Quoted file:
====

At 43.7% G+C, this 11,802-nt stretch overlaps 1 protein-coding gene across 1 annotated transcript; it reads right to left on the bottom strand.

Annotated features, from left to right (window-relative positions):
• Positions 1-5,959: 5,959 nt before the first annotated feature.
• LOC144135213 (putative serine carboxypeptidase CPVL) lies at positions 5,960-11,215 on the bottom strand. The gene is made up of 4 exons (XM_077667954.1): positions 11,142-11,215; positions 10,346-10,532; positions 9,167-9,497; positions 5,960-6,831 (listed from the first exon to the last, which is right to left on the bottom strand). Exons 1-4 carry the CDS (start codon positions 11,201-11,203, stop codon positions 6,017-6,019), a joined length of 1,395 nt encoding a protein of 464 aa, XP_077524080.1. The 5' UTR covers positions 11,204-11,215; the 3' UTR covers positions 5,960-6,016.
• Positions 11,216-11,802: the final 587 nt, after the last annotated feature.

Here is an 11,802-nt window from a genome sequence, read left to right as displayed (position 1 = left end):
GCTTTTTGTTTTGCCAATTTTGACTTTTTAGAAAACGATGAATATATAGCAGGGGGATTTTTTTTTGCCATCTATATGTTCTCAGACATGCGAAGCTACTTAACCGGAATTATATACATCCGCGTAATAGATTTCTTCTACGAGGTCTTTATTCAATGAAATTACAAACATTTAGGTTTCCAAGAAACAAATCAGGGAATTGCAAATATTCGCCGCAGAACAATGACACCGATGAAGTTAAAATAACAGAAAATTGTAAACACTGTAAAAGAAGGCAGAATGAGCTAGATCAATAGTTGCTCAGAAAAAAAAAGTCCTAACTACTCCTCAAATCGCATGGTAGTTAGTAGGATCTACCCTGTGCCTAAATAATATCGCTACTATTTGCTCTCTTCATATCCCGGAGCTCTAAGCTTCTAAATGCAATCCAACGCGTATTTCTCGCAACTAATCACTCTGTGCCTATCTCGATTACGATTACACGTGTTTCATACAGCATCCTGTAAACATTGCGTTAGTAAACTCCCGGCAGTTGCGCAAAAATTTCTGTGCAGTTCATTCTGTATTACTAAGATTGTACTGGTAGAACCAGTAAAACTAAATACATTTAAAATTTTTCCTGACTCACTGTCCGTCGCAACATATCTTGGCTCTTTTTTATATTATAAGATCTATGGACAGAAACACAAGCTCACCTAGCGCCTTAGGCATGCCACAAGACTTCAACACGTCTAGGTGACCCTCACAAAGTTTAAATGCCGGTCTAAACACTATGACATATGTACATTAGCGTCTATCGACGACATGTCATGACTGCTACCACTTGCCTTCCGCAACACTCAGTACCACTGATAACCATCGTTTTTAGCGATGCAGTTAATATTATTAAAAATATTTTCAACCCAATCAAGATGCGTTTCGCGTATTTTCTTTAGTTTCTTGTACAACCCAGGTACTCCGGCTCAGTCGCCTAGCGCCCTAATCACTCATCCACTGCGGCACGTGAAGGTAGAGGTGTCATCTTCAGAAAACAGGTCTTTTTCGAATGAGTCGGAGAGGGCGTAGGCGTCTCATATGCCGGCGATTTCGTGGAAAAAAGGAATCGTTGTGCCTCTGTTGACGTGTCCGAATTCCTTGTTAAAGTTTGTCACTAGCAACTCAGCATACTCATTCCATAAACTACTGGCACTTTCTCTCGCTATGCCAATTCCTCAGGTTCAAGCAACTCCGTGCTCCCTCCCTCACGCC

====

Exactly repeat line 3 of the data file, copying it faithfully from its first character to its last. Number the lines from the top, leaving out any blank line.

• Positions 1-5,959: 5,959 nt before the first annotated feature.